Here, we will discuss the solution to Tennis Robot II from AIO 2024.
Solution
Subtask 1: N, M ≤ 1000 and X_{i} ≤ 1000 for all i
We could try simulating the robot's instructions while storing the current number of tennis balls in each bin.
We stop if the robot attempts to take from an empty bin:
Unfortunately, if the robot never crashes, our solution will run forever.
Instead, we could simulate up to some maximum number of instructions.
If the robot doesn't crash we will assume it runs forever.
We need to be careful: if we don't simulate enough instructions,
our solution might incorrectly assume the robot runs forever when it actually does crash later on.
Let's call a sequence of M instructions a round.
Then, each of the N bins falls into one of three categories:
Type 1: The number of balls in the bin is the same at the end of the round as it was at the beginning. That is, the number of balls that leave the bin during each round is the same as the number of balls that enter the bin.
Type 2: The number of balls in the bin is less at the end of the round than it was at the beginning. That is, the number of balls that leave the bin during each round is more than the number of balls that enter the bin.
Type 3: The number of balls in the bin is more at the end of the round than it was at the beginning. That is, the number of balls that leave the bin during each round is less than the number of balls that enter the bin.
Let's make (and prove) our first observation for this problem.
Any bin could cause the robot to crash during the first round.
However, after the first round, only type 2 bins can crash the robot.
Proof:
First, note that the exact same instructions are run during each round.
If a bin did not cause the robot to crash during the first round, then it can only cause the robot to crash in a later round if it begins the later round with fewer balls.
Only type 2 bins meet this criteria. Therefore, only type 2 bins can crash the robot after the first round.
Now let's make another observation: In subtask 1, we need to simulate at most 1001 rounds. Proof:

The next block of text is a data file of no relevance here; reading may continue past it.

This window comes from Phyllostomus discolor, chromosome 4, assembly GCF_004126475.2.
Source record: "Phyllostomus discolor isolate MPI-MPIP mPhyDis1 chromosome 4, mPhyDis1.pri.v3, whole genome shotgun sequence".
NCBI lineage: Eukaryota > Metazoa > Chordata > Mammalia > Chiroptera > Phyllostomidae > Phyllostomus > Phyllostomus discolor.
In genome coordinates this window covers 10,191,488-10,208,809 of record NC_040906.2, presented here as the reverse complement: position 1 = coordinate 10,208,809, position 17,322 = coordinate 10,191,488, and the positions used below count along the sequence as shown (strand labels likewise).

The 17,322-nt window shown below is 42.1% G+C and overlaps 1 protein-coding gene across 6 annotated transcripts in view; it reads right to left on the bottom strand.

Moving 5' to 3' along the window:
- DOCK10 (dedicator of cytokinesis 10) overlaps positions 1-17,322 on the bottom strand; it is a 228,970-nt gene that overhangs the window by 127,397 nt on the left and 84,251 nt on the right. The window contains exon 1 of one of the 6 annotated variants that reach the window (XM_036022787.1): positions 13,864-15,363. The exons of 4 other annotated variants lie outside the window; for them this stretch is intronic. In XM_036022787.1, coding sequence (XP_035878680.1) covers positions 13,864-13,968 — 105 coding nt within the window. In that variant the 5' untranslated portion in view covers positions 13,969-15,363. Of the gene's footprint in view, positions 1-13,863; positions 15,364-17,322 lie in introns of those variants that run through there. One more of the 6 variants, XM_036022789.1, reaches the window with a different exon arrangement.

In subtask 1, each bin starts with at most 1000 balls.
The number of balls in each type 2 bin decreases by at least 1 during each round.
This can happen at most 1000 times before crashing the robot.
This gives us a solution: simulate for 1001*1000 = 1001000 operations. If the robot does not crash, then it must run forever.
Subtask 2: A_{j} ≠ A_{k} for all j ≠ k
The subtask 1 solution needs to simulate 1000001*200000 = 200000200000 operations in this subtask. This is too slow and we need a faster approach.
Observation: In this subtask, the robot will not crash in the first round. Proof:
In this subtask, all instructions take tennis balls from different bins.
Therefore, the number of balls in each bin decreases by at most 1 each round.
Each bin starts with at least 1 ball, and so cannot cause the robot to crash in the first round.
Observation: In this subtask, only type 2 bins can cause the robot to crash. Proof:
In subtask 1, we proved that only type 2 bins can crash the robot after the first round.
In this subtask, the robot will always crash after the first round.
Solution: We simulate the first round and determine all the type 2 bins:
If there are no type 2 bins, then the robot will run forever.
Otherwise, let i be the type 2 bin with the smallest X_{i}.
Because X_{i} will decrease by 1 each round, we know that the robot will crash in the (X_{i}+1)th round.
We can jump forward X_{i} rounds by subtracting X_{i} from each type 2 bin.
We then simulate the (X_{i}+1)th round and stop once the robot crashes.
This has a time complexity of O(N+M), which is fast enough to solve this subtask.
The below video shows an example of this algorithm.
Full Solution
There are 2 key issues with the subtask 2 solution:
In subtask 2, the robot will never crash during the first round.
In subtask 3, it can crash during the first round.
In subtask 2, every type 2 bin decreases by 1 ball each round.
In subtask 3, a type 2 bin can decrease by more than 1 ball in each round.
The first issue is simple to fix: when we simulate the first round, we check whether the robot crashes.
The second issue is more complicated to fix:
Let D_{i} be the net decrease of bin i in a single round.
Then, each type 2 bin will crash during or before round ⌊X_{i}/D_{i}⌋+1.
For example, if X_{i} = 7 and D_{i} = 2, then after 4 rounds the robot must have crashed.
However, it is possible that the robot may have crashed in an earlier round. For example, consider the following input:
2 10
7 7
1 2
1 2
1 2
1 2
1 2
1 2
2 1
2 1
2 1
2 1
Bin 1 is a type 2 bin with a net decrease of 2 (because 6 balls leave the bin and 4 balls enter the bin).
However, bin 1 will crash the robot during the 2nd round, not the 4th round:
At the start of the second round, bin 1 has 5 balls. The next 6 instructions each take 1 ball away, which will crash the robot.
We need to consider both the net decrease and the maximum decrease during each round:
In the example, bin 1 has a net decrease of 2 and a maximum decrease of 6.
Let the net decrease be D_{i} and the maximum decrease be E_{i}.
Then, bin i will crash the robot during round ⌊(X_{i}-E_{i})/D_{i}⌋ + 2.
Putting this together, we get a solution:
Simulate the first round. If the robot crashes, then we are finished.
Otherwise, if there are no type 2 bins, the robot will run forever.
If there are type 2 bins, then calculate D_{i} and E_{i} for each of them.
Calculate the minimum ⌊(X_{i}-E_{i})/D_{i}⌋ + 2 across all type 2 bins. This is the round when the robot will crash.
Skip ahead to the round and then simulate it to determine exactly when the robot will crash.